Wheelchair men's doubles[edit]

The wheelchair men's doubles tournament was contested by the same eight players who contested the singles event. The top seed was given to the pair of Alfie Hewett and Gordon Reid, with the second seed given to Stéphane Houdet and Nicolas Peifer. Hewett and Reid faced Gustavo Fernández and Shingo Kunieda in the tournament's opening semifinal round, defeating them in two sets, while Houdet and Peifer took down Casey Ratzlaff and Joachim Gérard, also in two.[102][103] This set up a final between the two top seeds, which was won in two sets by the top-ranked duo of Hewett and Reid.[104]

Wheelchair women's doubles[edit]

As with the men's tournament, the wheelchair women's doubles event was contested by the same group of eight players that played in the singles event. The semifinal round proved not to be a challenge for either of the two seeded pairs, as the 1-seed duo of Marjolein Buis and Diede de Groot defeated Angélica Bernal and Dana Mathewson [105] and the 2-seed pair of Yui Kamiji and Jordanne Whiley defeated Momoko Ohtani and Lucy Shuker, both in straight sets. In the final, Kamiji and Whiley were able to outlast Buis and de Groot, winning both sets by a score of 6–3, and earning their eleventh Grand Slam title together.[106]

Wheelchair quad doubles[edit]

The wheelchair quad doubles event was the smallest at the tournament, with only four players (the same four that contested the singles event) competing. As a result, there was only one match played to determine the champion. In the first set, underdogs Sam Schröder and David Wagner jumped out to an early lead by winning the first set 6–3, but Dylan Alcott and Andy Lapthorne battled back to force a third with a 6–4 second-set victory. The third set was played as a match tiebreak, which was won 10–8 by Alcott and Lapthorne to secure them the wheelchair quad doubles title.[107]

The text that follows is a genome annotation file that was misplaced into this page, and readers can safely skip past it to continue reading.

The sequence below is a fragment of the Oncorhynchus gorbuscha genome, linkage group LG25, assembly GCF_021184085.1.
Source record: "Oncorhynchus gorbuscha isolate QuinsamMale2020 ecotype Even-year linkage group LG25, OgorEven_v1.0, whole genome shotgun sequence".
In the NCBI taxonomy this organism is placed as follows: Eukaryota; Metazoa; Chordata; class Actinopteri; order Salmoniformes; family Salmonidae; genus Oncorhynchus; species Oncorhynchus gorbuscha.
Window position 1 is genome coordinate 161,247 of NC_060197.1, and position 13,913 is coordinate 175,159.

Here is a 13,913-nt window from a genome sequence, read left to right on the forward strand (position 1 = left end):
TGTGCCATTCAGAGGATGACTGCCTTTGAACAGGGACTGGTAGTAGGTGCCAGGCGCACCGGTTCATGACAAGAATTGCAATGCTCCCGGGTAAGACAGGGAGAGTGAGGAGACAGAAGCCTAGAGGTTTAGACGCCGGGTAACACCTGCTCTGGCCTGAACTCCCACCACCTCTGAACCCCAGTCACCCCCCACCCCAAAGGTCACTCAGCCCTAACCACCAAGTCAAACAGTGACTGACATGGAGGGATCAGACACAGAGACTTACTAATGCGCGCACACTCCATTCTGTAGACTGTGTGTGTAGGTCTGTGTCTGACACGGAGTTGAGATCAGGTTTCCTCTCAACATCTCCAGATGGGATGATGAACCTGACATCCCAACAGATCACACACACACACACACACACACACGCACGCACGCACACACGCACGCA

Point distribution and prize money[edit]

Point distribution[edit]

As a Grand Slam tournament, the points for the US Open are the highest of all ATP and WTA tournaments.[108] These points determine the world ATP and WTA rankings for men's and women's competition, respectively. Due to the smaller draws and the pandemic, all men's and women's doubles players that made it past the first round received half the points of their singles counterparts, a change from previous years where singles and doubles players received the same number of points in all but the first two rounds. In both singles and doubles, women received slightly higher point totals compared to their male counterparts at each round of the tournament, except for the first and last.[108][109] Points and rankings for the wheelchair events fall under the jurisdiction of the ITF Wheelchair Tennis Tour, which also places Grand Slams as the highest classification.[110]

The ATP and WTA rankings were both altered in 2020 due to the COVID-19 pandemic.[111] Both rankings were frozen on March 16, 2020, upon the suspension of both tours, and as a result the traditional 52-week ranking system was extended to cover the period from March 2019 to December 2020, with a player's best 18 results in that time period factoring into their point totals. Points earned from the US Open and other 2020 Tour-level tournaments will be dropped from their point totals after 52 weeks or until that respective tournament is played in 2021. Like other tournaments, each player could only count their best result from either the 2019 or 2020 US Open towards their ranking.[112][113]

Below is a series of tables for each of the competitions showing the ranking points on offer for each event:

Point distribution for senior events
Event Winner Finalist Semifinals Quarterfinals Round of 16 Round of 32 Round of 64 Round of 128